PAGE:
What was known about chimpanzees when Jane Goodall stepped off that boat to begin her study of the wild chimp communities living in Tanzanian forest around one of the world's longest, largest and deepest freshwater lakes, (Lake Tanganyika)?
Three facts many people don’t know:
On July 14, 2010, it will be 50 years to the day that Jane Goodall first stepped out of a game warden’s boat onto the pebbly beach at the Gombe Chimpanzee Reserve in what is today Tanzania. At the time, she expected to be in the forest observing wild chimpanzees for 3 or 4 months.
Young women in Uganda are 9 times more likely than young men to contract HIV, making it critical that they have access to information about HIV/AIDS and to reproductive health services.
In Burraya, a village of 2,500 in Walikale territory of the Democratic Republic of Congo (DRC), lack of water sanitation costs lives, as it does in many parts of the DRC. Because the only accessible spring near Burraya wasn’t protected from contamination, villagers suffered water-borne diseases such as diarrhea, amoebic dysentery, and cholera. These diseases are especially dangerous in remote areas, where health care is distant and travel difficult.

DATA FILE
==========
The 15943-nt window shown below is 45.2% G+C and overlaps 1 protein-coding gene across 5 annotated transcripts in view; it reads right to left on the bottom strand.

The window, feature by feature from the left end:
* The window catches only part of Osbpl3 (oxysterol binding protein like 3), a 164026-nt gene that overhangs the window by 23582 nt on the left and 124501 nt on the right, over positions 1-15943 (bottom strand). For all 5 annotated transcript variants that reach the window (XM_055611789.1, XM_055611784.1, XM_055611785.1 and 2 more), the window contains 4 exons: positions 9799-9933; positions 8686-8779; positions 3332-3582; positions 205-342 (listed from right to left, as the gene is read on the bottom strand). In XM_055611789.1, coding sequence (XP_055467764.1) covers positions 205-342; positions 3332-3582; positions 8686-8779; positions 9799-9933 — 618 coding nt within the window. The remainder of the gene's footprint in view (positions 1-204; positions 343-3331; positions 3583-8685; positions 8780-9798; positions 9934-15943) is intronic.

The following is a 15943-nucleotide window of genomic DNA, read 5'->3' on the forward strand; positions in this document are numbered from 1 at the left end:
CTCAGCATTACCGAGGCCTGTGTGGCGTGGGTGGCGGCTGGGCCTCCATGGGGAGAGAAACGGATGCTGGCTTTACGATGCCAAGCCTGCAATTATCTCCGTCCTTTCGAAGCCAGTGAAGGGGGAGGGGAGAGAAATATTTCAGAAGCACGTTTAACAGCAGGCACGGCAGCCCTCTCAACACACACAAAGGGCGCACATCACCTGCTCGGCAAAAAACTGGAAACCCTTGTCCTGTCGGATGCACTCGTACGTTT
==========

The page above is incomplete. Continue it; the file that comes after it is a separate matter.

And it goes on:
"Speaking for the Forests" -- Jane Goodall narrates video tour about our climate-change work in Africa and partnership with the Surui tribe in Brazil
An important new project launched by JGI-Tanzania will demonstrate how traditional rural communities can lead -- and benefit from -- forest management initiatives that incorporate tracking of carbon data and the sale of earned carbon credits.
A new, 4-year grant from the U.S. Agency for International Development (USAID) will allow JGI and its partners to expand community-centered conservation programs in western Tanzania, a region rich in biodiversity, including critical populations of chimpanzees. Our partners include the Tanzanian district councils of Kigoma and Mpanda, The Nature Conservancy and the Frankfurt Zoological Society.